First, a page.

By Paul Dobbyn
SALESIAN Brother Michael Lynch won two “lucky draws” in 1964 to become the first graduate of Melbourne’s Monash University.
This honour saw the Australian Salesians director of mission invited to address graduands in Business and Economics at an awards ceremony in the university’s golden jubilee year. He delivered his speech on the campus to nearly 700 graduands, parents and staff on May 19.
Br Lynch opened by explaining to the gathering how he came to be Monash’s first graduate.
“There were 67 to graduate from three faculties: Arts, Economics and Science,” he said. “There was a ballot to determine which faculty would be presented first, that was won by Economics. When a further ballot was held to determine who would be the ‘first’, my name came out.”
Topics covered by Br Lynch in his address included Australia’s changed cultural landscape since his graduation in 1964, what student life had been like in the foundational years of Monash University and his eventual decision to join the Salesian order.
A graduation booklet handed out during the ceremony noted that Br Lynch as part of his ministry had “travelled extensively to countries including Timor Leste, Solomon Islands, Cambodia, Myanmar, India, Sri Lanka, Pakistan, South Sudan, Sudan and Ethiopia”.
“During overseas visits he assists with leadership training programs, and improving systems of accountability and transparency,” the booklet said.
“Michael was awarded the City of Moreland Senior Citizen of the Year in 2008 and in 2012 was inducted into the Hall of Fame of St Bede’s College, Mentone, where he received part of his secondary education.”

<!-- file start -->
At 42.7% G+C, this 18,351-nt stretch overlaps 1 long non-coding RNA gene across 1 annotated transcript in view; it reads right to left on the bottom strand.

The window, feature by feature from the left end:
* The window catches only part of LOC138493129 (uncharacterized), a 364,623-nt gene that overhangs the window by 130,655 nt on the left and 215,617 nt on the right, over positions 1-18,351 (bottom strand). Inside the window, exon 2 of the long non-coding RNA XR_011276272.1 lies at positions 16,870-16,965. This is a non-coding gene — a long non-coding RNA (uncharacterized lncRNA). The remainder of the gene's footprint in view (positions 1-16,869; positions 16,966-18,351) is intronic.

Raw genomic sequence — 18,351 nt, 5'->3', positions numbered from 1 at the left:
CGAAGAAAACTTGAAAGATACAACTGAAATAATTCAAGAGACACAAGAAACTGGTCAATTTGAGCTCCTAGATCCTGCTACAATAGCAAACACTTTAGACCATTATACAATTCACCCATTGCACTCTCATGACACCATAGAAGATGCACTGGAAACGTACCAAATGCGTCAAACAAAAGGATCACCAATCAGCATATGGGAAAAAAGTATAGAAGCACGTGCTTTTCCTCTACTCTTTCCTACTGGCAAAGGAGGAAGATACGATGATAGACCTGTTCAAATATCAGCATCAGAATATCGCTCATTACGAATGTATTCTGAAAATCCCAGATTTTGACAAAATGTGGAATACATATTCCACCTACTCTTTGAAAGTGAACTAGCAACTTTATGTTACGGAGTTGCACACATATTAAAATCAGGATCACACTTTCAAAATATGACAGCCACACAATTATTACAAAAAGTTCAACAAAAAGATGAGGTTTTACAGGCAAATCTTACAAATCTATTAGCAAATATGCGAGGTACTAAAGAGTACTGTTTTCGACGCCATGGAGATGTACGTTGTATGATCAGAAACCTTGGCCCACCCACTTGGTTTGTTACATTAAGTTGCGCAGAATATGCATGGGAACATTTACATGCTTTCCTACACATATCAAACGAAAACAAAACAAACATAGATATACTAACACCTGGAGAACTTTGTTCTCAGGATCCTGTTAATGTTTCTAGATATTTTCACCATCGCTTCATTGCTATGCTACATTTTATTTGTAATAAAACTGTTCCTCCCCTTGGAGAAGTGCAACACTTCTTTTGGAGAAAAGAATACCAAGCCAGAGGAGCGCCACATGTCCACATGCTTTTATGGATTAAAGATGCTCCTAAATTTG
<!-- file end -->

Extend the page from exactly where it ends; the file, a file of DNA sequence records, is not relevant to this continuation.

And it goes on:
The Salesian Brother in his May 19 address said he was grateful for opportunities received through his life.
“I regard it as a great blessing having been at Monash in those early years,” he said. “Individuals interacted with each other as we looked at and discussed ideas and opinions. The foundation I received at Monash prepared me well for my future work and graduate studies at Harvard (M.Ed 1983).
“I realise that knowledge of itself does not mean much; rather it is what is done with the knowledge that counts.”
Br Lynch also spoke of his career and ministry after life at Monash.
“After graduating in Economics and Politics I decided to join the Salesians, a Catholic congregation of priests and brothers,” he said. “I was attracted to the Salesians because of the founder Don Bosco and his work for social justice, especially through education and self-help projects for needy youth.”
Br Lynch went on to explain that while a good deal of his time with the order had been spent as a teacher and principal, for the past 18 years he had been in charge of Salesian Missions – the overseas aid and development office.
“My work is now largely fundraising and supporting development projects in Don Bosco schools and centres mainly in Asian-Pacific countries,” he said. “During field visits I often meet Monash graduates. It always serves as an easy introduction.”